How we build themes with an intuitive product option selector experience

Helping your customers arrive at the perfect product that is in-stock and matches their needs—a UX case study

Your product page is the most important page on your site and can make or break your customer’s online shopping experience. Amongst the most common frustration we’ve heard about from merchants, is the inability to accurately show customers what option selection combinations are available.

To solve that problem, we recently made several improvements to our theme’s product pages, including a better product option selection experience that enables customers to make quicker, more informed decisions.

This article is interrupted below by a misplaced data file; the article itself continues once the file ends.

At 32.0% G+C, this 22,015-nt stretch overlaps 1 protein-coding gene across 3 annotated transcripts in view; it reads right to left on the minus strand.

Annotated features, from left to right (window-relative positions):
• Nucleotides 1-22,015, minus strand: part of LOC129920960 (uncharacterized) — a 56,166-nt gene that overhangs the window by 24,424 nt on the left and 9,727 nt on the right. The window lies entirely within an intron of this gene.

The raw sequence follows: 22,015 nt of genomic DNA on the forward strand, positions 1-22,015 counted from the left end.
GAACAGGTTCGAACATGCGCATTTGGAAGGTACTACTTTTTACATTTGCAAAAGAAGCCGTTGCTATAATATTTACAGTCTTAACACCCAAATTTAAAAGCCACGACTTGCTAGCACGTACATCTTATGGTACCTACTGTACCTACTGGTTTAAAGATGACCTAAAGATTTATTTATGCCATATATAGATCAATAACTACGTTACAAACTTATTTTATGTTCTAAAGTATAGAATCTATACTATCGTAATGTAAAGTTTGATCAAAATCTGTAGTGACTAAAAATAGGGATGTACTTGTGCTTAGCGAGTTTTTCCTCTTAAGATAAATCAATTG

In this case study, we detail the results of our investigation into product option selector behavior and why it has resulted in such a delightful experience in the latest versions of our themes.

What are Product options and variants?

Products can come in more than one option and variant. For example, suppose that you sell T-shirts of different sizes and colors. The size option has three values: small, medium, and large. The color option has four options; black, white, green, and red. One specific variant from these options is a medium, green T-shirt.

While all these variants are great for giving customers more choices, sometimes product variations can be difficult for online merchants to deal with — especially for those with a high number of variants and only a few of those in stock. And without a great product option selection solution, your online store can quickly get bogged down.

What pieces are involved in product customization?